Is flat-rate pricing the wave of the future for outpatient radiology? One large practice in the Midwest is going to find out.
The 50-radiologist Northwest Radiology Network, based in Indianapolis and ranked No. 37 in Radiology Business Journal’s latest Radiology 100 survey, has pinned a guaranteed price menu of 12 exams to its website. Regardless of what body part a patient has imaged, he or she will never pay more than $50 for an x-ray, $150 for an ultrasound, $600 for a CT or $800 for an MRI. The only variables lifting rates to those ceilings are whether contrast is used and whether two images are required.
The practice’s move to put its money where its patients’ priorities are caught the eye of healthcare money watcher J.K. Wall, who blogs for the Indianapolis Business Journal. “[T]he plan right now is a small experiment to see if Northwest Radiology can use flat-rate pricing to attract more customers without losing money in the process,” wrote Wall.
He noted that the practice is not offering flat-rate pricing on imaging services it provides to local hospitals, which collectively represent at least 90% of Northwest’s business.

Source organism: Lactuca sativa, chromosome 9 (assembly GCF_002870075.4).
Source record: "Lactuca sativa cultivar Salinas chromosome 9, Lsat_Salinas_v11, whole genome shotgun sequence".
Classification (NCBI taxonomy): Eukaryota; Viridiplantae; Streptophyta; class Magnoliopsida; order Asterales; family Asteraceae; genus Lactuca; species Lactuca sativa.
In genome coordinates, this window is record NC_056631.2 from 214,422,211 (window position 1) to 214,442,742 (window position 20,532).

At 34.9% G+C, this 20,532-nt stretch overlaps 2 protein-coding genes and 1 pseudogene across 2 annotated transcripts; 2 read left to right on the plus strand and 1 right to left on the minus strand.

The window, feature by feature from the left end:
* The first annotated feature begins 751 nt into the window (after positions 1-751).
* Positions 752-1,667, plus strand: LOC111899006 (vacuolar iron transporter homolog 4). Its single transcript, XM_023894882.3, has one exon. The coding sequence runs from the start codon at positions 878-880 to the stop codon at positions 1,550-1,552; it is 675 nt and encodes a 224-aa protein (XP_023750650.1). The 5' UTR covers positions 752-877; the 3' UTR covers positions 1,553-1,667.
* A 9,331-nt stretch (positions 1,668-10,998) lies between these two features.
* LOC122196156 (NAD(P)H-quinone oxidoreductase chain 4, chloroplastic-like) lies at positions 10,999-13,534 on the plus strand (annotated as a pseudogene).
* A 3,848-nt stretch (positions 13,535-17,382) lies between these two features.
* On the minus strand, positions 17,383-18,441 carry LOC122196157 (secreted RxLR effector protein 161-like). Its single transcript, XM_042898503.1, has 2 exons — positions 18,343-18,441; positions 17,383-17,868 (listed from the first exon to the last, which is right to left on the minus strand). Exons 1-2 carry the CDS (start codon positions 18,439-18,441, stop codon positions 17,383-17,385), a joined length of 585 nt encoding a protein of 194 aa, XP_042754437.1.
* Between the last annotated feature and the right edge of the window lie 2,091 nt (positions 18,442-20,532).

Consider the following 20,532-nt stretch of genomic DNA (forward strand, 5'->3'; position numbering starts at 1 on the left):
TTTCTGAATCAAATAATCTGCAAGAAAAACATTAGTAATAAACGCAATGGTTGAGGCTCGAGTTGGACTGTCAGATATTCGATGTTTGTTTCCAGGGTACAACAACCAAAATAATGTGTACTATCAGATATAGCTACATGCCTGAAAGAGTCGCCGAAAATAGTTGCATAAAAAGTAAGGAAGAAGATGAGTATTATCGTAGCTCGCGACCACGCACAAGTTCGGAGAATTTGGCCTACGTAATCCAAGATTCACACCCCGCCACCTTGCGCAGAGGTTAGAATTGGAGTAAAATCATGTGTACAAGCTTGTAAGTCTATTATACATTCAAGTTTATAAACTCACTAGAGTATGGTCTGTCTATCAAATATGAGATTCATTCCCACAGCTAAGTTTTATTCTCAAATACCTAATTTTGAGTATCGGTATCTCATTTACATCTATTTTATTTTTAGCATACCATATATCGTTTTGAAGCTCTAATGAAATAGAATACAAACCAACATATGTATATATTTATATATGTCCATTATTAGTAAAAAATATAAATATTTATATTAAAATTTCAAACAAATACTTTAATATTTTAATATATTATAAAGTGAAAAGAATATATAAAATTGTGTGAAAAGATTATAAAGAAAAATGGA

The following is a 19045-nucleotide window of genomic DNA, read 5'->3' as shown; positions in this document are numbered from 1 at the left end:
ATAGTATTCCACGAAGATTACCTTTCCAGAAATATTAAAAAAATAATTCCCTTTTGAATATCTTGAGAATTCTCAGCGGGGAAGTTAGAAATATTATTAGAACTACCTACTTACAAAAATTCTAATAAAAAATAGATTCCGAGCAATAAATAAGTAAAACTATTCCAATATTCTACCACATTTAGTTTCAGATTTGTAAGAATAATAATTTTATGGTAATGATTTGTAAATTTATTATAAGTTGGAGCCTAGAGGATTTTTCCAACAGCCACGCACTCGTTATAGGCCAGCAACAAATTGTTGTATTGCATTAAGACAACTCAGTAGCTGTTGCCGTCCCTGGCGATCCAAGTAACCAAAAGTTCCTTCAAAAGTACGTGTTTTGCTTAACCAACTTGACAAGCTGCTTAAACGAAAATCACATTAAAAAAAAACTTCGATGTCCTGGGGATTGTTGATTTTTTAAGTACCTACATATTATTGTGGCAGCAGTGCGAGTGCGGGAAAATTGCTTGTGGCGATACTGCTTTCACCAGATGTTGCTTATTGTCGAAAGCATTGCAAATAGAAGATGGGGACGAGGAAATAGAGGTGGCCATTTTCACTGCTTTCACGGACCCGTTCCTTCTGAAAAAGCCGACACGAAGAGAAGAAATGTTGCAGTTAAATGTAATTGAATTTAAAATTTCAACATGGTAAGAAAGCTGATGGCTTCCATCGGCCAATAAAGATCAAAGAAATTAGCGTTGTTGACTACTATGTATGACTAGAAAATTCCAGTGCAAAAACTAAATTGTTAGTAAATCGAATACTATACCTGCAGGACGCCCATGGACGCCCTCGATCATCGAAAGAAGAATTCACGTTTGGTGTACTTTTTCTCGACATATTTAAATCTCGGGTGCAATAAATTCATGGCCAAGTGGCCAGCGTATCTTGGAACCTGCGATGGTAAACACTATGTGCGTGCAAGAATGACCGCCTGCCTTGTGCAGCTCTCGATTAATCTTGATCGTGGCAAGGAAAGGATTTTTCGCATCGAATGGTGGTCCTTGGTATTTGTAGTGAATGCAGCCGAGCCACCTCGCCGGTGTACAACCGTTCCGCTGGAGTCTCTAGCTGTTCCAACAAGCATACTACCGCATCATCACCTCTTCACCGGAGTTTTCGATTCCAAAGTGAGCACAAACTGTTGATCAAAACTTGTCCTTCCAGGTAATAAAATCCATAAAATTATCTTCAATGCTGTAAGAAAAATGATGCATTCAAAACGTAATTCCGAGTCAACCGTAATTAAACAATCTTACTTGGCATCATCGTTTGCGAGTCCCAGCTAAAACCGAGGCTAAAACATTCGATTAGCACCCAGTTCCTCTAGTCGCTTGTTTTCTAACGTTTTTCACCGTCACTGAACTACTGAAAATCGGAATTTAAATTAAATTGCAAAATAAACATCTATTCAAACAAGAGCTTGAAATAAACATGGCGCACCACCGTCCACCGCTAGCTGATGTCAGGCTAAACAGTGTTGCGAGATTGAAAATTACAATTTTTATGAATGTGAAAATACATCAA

The practice arrived at its prices by looking at a few variables, including the rates it has negotiated with various private insurers. Then it aimed for the midpoint.
On paper, it’s a can’t-lose for the patient. Those with health plans that would have paid more than the listed price will still only pay the flat rate. And patients whose insurers negotiated a lower rate than what’s on the menu will still pay the lower rate.
But what about the practice?
“Since some of its scans are lower than the amount of reimbursement it would normally have received from insurers, Northwest Radiology could lose money if larger chunks of patients choose flat-rate pricing on those procedures than the chunk that chooses the profitable scans,” Wall wrote.
Kent Hansen, MD, the practice’s CEO, told Wall that there is indeed some financial risk involved—a caveat that did not go unnoticed by Northwest’s board of directors and its other physicians. But a consensus emerged that a better system had to find a foothold in a time when patients are paying more and more out of pocket for healthcare.
“Flat-rate pricing probably is the future,” Hansen said. “I think people want it.”